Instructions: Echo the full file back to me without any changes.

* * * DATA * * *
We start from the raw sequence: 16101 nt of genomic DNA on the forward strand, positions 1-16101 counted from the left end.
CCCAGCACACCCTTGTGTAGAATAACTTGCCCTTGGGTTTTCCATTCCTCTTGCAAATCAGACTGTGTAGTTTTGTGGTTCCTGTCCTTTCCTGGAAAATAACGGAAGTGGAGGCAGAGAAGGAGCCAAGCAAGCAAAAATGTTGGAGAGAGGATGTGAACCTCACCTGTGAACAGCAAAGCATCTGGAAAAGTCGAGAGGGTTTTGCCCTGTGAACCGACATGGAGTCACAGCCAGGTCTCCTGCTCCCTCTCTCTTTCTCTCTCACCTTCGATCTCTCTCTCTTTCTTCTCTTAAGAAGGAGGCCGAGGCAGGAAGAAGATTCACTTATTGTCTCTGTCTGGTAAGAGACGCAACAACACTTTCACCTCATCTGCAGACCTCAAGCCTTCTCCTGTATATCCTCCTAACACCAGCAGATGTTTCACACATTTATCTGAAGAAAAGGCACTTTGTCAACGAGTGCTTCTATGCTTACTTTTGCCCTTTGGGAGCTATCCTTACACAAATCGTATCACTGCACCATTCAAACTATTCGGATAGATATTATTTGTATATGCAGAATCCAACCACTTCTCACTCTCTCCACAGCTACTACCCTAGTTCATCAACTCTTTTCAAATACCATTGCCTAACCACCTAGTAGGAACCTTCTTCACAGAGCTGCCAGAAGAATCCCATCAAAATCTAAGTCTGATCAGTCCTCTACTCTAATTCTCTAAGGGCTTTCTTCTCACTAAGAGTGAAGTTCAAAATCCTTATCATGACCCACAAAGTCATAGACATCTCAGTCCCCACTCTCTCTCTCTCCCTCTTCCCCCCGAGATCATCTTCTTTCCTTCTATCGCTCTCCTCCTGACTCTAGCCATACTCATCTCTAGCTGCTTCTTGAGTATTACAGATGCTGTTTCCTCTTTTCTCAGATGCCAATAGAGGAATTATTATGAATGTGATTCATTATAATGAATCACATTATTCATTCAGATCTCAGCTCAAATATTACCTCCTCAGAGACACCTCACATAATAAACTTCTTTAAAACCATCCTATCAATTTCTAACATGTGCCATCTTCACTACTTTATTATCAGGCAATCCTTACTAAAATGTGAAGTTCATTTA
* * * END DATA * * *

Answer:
We start from the raw sequence: 16101 nt of genomic DNA on the forward strand, positions 1-16101 counted from the left end.
CCCAGCACACCCTTGTGTAGAATAACTTGCCCTTGGGTTTTCCATTCCTCTTGCAAATCAGACTGTGTAGTTTTGTGGTTCCTGTCCTTTCCTGGAAAATAACGGAAGTGGAGGCAGAGAAGGAGCCAAGCAAGCAAAAATGTTGGAGAGAGGATGTGAACCTCACCTGTGAACAGCAAAGCATCTGGAAAAGTCGAGAGGGTTTTGCCCTGTGAACCGACATGGAGTCACAGCCAGGTCTCCTGCTCCCTCTCTCTTTCTCTCTCACCTTCGATCTCTCTCTCTTTCTTCTCTTAAGAAGGAGGCCGAGGCAGGAAGAAGATTCACTTATTGTCTCTGTCTGGTAAGAGACGCAACAACACTTTCACCTCATCTGCAGACCTCAAGCCTTCTCCTGTATATCCTCCTAACACCAGCAGATGTTTCACACATTTATCTGAAGAAAAGGCACTTTGTCAACGAGTGCTTCTATGCTTACTTTTGCCCTTTGGGAGCTATCCTTACACAAATCGTATCACTGCACCATTCAAACTATTCGGATAGATATTATTTGTATATGCAGAATCCAACCACTTCTCACTCTCTCCACAGCTACTACCCTAGTTCATCAACTCTTTTCAAATACCATTGCCTAACCACCTAGTAGGAACCTTCTTCACAGAGCTGCCAGAAGAATCCCATCAAAATCTAAGTCTGATCAGTCCTCTACTCTAATTCTCTAAGGGCTTTCTTCTCACTAAGAGTGAAGTTCAAAATCCTTATCATGACCCACAAAGTCATAGACATCTCAGTCCCCACTCTCTCTCTCTCCCTCTTCCCCCCGAGATCATCTTCTTTCCTTCTATCGCTCTCCTCCTGACTCTAGCCATACTCATCTCTAGCTGCTTCTTGAGTATTACAGATGCTGTTTCCTCTTTTCTCAGATGCCAATAGAGGAATTATTATGAATGTGATTCATTATAATGAATCACATTATTCATTCAGATCTCAGCTCAAATATTACCTCCTCAGAGACACCTCACATAATAAACTTCTTTAAAACCATCCTATCAATTTCTAACATGTGCCATCTTCACTACTTTATTATCAGGCAATCCTTACTAAAATGTGAAGTTCATTTA